1974 24 0.8 15 -3.0 19 1.0 38 2.1 203 1.2 299 2.1
1975 42 -0.9 17 0.1 37 -0.2 42 1.1 317 0.1 455 0.3
1976 33 0.6 31 -3.9 49 -0.7 42 2.2 311 -0.6 466 -2.2
1977 39 0.0 24 -0.5 49 0.5 63 0.4 397 -0.1 572 0.4
1978 27 -0.4 21 0.5 32 0.4 41 0.9 278 -0.7 399 0.7
1979 30 0.9 23 -1.1 47 2.5 43 2.6 311 2.0 454 6.9
1980 39 1.2 27 0.7 46 1.7 46 2.5 353 0.0 511 6.0
1981 26 -0.2 5 0.1 30 0.8 29 1.5 199 0.0 289 2.2
1982 46 0.9 17 0.9 60 2.5 47 3.5 399 0.3 569 8.0
1983 29 -0.8 15 -0.4 53 0.9 47 3.3 343 -0.8 487 2.3
1984 43 -0.7 18 1.1 56 0.9 64 2.6 386 -0.1 567 3.8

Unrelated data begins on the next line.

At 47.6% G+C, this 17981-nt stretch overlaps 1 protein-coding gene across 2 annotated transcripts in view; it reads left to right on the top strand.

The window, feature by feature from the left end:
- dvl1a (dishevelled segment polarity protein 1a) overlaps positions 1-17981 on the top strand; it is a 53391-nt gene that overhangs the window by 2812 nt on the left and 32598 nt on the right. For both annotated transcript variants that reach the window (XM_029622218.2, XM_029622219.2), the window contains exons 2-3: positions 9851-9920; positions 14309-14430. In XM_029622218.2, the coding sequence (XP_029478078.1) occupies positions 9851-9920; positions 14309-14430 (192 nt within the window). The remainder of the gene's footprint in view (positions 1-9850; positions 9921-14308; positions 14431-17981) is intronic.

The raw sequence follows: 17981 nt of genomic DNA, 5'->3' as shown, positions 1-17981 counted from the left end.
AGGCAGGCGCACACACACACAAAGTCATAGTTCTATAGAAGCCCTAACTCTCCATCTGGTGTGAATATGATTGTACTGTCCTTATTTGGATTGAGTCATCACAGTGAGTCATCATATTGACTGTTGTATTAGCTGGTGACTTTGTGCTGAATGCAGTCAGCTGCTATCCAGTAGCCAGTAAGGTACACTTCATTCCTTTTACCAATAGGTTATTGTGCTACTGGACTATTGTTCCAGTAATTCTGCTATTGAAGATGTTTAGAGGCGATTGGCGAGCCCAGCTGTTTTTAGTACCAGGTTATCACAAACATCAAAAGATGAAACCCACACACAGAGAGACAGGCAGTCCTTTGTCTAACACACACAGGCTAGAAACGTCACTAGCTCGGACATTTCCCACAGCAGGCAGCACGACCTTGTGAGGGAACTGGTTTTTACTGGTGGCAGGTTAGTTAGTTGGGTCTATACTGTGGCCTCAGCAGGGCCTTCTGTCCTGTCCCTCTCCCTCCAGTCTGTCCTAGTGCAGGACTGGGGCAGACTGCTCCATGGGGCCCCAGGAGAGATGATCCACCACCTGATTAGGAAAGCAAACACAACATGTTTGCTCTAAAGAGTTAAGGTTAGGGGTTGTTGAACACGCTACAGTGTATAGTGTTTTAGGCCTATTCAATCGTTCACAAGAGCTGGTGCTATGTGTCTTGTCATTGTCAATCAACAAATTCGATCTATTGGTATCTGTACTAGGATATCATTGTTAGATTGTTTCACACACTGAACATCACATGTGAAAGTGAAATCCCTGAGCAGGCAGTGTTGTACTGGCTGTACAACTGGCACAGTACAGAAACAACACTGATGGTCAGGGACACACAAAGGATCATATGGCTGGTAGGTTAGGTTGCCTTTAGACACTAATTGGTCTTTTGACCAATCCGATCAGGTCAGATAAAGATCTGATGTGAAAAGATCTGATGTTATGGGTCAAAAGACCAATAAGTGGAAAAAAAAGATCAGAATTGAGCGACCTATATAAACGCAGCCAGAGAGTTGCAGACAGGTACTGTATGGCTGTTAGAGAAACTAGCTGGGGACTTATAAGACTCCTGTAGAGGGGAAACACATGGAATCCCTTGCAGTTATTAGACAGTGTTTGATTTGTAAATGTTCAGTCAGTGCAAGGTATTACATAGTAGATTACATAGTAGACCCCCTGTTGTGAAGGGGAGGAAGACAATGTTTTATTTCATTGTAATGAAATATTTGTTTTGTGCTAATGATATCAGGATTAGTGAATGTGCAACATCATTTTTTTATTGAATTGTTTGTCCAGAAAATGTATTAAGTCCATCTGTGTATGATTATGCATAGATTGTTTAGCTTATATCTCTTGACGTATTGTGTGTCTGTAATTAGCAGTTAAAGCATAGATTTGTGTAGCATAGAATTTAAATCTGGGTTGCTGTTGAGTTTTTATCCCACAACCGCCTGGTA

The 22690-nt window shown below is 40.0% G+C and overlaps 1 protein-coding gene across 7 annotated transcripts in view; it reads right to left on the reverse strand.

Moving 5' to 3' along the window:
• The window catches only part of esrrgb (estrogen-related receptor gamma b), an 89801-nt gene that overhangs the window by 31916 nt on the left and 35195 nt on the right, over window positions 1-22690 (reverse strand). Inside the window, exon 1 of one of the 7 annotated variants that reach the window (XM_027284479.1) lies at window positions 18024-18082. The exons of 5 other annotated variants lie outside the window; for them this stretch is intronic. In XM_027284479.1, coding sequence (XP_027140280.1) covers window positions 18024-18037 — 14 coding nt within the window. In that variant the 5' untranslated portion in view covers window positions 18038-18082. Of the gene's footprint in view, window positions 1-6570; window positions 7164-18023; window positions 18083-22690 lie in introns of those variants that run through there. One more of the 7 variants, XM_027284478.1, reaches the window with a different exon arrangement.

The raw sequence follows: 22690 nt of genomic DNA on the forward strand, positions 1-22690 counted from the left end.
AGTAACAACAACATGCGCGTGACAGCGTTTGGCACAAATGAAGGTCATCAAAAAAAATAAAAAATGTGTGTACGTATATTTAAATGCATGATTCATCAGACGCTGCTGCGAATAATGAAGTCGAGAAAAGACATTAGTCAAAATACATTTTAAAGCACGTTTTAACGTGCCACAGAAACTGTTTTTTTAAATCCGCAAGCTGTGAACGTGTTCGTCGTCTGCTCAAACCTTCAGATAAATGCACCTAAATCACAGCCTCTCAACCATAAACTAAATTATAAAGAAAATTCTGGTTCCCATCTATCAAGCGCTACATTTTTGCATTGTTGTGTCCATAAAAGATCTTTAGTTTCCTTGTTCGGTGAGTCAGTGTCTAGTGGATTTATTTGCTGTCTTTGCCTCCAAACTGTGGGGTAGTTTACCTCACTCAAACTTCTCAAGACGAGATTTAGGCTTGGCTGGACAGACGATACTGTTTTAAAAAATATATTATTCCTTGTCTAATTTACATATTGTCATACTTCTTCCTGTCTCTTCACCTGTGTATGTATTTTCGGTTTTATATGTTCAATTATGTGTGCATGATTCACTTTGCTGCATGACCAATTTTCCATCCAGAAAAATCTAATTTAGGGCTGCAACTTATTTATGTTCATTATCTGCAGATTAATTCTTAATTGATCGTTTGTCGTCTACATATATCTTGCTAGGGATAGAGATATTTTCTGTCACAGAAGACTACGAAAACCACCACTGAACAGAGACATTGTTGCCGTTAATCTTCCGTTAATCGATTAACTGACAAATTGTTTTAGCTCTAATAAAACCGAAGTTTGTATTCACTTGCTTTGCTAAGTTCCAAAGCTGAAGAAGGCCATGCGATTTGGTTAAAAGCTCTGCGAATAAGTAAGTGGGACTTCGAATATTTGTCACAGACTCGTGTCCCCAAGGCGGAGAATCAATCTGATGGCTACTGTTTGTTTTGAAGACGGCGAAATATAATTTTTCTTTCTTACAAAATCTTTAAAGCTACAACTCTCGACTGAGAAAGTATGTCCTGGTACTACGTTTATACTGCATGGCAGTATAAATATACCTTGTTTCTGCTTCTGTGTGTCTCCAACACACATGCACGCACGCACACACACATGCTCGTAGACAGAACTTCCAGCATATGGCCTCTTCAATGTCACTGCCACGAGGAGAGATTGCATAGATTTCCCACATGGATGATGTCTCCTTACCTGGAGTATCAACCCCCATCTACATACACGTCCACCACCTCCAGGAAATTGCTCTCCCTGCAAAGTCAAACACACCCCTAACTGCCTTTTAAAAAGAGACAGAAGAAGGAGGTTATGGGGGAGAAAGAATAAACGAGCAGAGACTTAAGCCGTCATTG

1985 20 -0.2 15 -0.7 24 0.1 51 3.5 252 -0.8 362 1.9
1986 40 0.7 20 0.6 42 1.8 47 1.8 367 -0.4 516 4.6
1987 39 0.0 26 -2.2 50 1.0 32 1.3 406 0.9 553 1.1
1988 25 0.2 24 2.4 49 -0.6 45 1.1 397 0.1 540 3.2
1989 29 1.5 21 1.6 53 0.5 61 0.4 402 -0.9 566 3.1
1990 23 0.7 21 -1.6 46 2.1 52 2.6 360 0.6 502 4.4
1991 16 0.5 9 -1.2 43 0.5 39 2.1 277 -1.2 384 0.7
1992 32 0.0 20 -0.7 47 0.9 44 2.3 311 -0.6 454 1.9
1993 16 0.3 11 0.4 30 0.2 48 1.5 258 0.4 363 2.7
618 5.3 380 -6.8 862 16.7 921 39.4 6527 -0.5 9308 54.1



Yount managed to turn in a positive run value in EqHAR in each of his 20 seasons - a rare feat to say the least.

I was also interested by this comment in Gammons' piece.

Bill James is trying to define clutch, what made George Brett so different, or sets David Ortiz, when healthy, apart in swagger and presence. You can present me with 4,765 pages of anti-Derek Jeter material; it won't work, I watch him too much.